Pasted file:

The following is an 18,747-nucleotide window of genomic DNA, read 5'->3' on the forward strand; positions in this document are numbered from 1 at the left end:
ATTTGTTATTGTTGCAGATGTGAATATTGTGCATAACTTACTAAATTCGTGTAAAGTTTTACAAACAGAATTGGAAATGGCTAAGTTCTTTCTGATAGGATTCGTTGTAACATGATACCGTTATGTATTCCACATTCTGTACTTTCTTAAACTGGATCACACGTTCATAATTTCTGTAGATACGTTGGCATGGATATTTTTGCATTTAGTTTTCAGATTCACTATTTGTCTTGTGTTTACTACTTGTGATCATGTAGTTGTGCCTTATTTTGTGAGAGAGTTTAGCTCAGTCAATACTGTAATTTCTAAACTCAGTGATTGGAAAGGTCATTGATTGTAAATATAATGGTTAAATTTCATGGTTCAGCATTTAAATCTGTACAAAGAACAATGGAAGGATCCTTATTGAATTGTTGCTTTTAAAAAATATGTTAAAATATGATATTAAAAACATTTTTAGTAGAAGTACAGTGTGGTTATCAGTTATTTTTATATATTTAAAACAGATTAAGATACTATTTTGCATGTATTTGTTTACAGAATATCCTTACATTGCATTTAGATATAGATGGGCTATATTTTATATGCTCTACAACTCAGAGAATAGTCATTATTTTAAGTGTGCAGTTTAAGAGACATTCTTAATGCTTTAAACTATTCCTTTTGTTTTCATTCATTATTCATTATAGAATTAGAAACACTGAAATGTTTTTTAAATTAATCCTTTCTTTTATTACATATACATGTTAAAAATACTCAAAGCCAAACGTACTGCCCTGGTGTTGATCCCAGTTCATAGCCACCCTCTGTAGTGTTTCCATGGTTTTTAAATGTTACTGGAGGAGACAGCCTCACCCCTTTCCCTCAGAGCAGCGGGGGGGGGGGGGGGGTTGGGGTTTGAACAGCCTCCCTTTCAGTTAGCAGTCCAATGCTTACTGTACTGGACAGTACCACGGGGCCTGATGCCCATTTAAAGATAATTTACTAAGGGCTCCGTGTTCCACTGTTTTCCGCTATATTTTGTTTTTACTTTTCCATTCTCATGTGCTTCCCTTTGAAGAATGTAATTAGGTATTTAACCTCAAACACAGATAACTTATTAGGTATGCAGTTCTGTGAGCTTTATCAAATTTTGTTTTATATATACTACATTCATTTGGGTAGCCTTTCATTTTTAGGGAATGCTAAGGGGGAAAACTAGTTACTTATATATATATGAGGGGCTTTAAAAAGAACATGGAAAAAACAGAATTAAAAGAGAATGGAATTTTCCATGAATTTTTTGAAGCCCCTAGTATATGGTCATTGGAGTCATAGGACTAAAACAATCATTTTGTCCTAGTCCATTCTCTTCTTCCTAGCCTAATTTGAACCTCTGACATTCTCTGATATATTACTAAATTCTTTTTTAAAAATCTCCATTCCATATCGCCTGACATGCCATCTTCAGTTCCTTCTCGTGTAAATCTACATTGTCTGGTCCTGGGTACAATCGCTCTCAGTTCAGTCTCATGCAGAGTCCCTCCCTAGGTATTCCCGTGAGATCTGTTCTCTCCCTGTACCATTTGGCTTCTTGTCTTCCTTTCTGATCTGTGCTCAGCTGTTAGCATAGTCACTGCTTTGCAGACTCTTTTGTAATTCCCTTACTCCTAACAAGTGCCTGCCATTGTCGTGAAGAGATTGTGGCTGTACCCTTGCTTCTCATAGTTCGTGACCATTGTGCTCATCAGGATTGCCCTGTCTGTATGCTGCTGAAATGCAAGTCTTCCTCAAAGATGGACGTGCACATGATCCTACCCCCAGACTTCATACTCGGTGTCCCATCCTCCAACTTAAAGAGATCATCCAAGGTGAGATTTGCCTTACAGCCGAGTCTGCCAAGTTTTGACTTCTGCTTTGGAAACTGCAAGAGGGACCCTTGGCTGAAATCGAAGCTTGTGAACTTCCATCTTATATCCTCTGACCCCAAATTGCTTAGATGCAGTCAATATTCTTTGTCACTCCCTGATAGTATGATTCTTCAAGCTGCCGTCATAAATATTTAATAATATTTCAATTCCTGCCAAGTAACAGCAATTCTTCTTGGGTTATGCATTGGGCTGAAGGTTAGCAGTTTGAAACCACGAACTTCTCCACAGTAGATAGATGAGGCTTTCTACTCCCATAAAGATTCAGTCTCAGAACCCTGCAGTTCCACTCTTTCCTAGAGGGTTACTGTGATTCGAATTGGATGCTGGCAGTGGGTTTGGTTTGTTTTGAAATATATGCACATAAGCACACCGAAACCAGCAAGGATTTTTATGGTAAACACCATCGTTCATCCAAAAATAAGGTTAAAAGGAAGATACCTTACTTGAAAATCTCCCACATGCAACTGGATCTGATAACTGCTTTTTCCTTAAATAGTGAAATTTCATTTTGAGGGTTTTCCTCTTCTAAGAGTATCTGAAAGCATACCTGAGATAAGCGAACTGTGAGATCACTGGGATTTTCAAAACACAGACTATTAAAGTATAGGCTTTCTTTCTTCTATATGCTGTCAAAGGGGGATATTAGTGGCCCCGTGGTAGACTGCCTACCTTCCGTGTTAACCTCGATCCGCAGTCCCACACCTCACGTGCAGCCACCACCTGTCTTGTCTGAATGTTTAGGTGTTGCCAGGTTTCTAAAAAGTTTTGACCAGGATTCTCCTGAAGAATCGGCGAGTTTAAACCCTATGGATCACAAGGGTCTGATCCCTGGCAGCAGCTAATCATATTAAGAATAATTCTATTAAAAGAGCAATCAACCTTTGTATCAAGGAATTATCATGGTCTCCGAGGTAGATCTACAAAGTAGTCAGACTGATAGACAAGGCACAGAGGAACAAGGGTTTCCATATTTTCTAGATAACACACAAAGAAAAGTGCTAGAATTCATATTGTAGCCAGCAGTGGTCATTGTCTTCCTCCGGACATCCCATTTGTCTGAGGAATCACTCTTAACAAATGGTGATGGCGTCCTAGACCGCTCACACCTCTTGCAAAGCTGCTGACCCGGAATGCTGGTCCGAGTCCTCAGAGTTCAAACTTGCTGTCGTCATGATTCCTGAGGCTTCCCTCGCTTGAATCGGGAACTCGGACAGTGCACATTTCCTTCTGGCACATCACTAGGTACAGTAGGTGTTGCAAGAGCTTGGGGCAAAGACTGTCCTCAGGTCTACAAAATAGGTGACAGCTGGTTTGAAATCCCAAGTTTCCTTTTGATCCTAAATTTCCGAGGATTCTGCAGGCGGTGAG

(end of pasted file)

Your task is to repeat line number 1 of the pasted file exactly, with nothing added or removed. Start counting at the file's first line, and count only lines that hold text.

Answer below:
The following is an 18,747-nucleotide window of genomic DNA, read 5'->3' on the forward strand; positions in this document are numbered from 1 at the left end: